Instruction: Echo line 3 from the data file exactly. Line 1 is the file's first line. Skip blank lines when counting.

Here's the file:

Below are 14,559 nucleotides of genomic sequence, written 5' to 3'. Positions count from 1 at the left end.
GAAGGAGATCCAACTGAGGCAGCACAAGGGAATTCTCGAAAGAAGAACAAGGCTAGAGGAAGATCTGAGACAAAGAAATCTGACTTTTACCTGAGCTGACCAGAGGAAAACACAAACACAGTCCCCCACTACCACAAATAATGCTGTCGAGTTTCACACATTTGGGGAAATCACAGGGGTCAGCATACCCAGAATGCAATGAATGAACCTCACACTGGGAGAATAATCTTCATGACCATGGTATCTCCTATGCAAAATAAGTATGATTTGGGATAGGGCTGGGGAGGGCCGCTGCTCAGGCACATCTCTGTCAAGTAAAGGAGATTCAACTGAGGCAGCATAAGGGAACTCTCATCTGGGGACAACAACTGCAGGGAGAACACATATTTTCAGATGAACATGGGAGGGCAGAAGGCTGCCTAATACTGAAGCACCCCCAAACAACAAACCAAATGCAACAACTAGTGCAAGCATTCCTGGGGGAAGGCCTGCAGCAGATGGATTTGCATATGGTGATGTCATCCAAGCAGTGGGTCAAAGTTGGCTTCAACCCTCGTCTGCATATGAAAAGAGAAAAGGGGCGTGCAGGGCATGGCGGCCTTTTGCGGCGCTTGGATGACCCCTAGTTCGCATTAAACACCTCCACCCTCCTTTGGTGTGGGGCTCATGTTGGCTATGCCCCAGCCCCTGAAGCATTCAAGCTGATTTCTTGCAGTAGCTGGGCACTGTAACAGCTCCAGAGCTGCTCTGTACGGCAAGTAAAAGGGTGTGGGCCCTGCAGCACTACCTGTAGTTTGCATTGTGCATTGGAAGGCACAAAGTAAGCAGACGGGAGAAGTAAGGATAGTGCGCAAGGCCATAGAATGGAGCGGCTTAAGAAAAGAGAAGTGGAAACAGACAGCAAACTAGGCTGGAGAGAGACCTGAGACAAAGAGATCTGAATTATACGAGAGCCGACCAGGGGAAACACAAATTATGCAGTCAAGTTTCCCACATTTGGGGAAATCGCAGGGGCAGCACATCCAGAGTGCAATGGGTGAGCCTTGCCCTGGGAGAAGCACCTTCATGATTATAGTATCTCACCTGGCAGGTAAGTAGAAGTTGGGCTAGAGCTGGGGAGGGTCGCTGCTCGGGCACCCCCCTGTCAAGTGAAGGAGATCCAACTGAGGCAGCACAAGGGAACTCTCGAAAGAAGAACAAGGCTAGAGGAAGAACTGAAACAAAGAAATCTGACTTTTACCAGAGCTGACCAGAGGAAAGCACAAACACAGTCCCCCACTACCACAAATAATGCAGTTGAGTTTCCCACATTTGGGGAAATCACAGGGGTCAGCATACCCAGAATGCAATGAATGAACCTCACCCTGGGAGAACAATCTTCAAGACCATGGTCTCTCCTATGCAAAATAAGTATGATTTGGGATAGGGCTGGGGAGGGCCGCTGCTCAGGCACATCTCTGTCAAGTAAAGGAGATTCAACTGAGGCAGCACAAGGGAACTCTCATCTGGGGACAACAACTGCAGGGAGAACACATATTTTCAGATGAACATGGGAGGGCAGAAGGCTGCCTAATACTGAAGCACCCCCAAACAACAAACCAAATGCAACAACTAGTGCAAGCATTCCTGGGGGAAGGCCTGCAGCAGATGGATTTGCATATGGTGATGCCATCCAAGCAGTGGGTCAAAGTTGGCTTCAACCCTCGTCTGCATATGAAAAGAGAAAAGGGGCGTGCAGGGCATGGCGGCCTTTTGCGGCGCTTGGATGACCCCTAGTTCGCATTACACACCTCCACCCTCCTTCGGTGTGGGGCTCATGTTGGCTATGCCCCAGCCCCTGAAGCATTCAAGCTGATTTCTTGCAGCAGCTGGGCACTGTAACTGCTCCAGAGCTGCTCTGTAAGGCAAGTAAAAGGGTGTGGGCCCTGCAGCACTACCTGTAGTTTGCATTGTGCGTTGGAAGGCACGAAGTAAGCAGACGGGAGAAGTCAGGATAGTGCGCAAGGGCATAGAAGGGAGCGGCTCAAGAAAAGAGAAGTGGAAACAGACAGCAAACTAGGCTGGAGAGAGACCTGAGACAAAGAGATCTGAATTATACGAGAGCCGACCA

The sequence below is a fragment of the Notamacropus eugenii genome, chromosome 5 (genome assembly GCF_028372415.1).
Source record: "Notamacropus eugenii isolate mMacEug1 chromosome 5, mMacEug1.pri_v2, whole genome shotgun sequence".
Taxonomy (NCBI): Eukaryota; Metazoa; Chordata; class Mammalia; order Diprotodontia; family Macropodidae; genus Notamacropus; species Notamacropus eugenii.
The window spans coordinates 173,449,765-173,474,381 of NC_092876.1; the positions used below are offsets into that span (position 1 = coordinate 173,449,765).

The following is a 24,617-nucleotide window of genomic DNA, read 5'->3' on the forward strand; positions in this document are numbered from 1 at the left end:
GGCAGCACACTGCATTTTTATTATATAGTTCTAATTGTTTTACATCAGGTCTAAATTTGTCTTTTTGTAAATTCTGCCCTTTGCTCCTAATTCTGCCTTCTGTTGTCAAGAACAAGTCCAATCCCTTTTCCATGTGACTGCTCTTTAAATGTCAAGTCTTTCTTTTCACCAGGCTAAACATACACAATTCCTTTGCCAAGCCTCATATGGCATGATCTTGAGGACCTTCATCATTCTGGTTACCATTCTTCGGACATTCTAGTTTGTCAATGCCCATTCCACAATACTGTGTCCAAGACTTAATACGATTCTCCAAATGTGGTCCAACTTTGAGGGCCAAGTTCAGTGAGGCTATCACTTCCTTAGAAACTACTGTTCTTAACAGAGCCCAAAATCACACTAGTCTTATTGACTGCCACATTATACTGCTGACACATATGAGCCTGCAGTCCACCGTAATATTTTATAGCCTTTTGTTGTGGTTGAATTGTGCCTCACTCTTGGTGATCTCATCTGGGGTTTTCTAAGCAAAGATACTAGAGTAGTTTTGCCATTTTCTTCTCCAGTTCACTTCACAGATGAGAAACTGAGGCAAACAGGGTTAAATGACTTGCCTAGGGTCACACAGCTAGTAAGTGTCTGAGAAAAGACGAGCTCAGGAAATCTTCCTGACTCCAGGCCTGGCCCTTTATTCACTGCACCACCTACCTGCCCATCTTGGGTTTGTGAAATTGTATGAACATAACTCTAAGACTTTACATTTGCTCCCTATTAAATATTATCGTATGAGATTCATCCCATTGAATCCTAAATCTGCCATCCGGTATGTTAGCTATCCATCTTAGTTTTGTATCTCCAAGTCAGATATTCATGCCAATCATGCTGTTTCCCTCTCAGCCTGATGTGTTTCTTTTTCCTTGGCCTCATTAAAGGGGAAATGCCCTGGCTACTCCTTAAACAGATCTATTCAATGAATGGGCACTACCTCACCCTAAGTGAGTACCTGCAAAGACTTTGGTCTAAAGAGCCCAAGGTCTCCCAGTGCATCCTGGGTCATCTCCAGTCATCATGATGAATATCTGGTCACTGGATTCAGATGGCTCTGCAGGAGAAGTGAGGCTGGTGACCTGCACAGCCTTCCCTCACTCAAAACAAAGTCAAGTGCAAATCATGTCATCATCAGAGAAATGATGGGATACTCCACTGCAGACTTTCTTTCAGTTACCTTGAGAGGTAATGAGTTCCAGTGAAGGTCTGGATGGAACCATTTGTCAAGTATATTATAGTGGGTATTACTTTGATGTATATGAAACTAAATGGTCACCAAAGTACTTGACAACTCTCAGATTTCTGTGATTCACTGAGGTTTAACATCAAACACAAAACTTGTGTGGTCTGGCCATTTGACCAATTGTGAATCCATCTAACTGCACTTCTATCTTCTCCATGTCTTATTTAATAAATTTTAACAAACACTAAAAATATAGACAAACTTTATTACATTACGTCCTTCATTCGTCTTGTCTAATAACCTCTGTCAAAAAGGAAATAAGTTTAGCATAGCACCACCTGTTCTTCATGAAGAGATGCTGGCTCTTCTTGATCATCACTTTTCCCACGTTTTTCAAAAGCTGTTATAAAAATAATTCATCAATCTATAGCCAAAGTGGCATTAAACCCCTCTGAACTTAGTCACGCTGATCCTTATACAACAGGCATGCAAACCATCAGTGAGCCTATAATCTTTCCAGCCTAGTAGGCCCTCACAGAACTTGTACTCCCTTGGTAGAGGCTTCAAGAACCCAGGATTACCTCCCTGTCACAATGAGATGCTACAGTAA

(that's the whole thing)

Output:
The sequence below is a fragment of the Notamacropus eugenii genome, chromosome 5 (genome assembly GCF_028372415.1).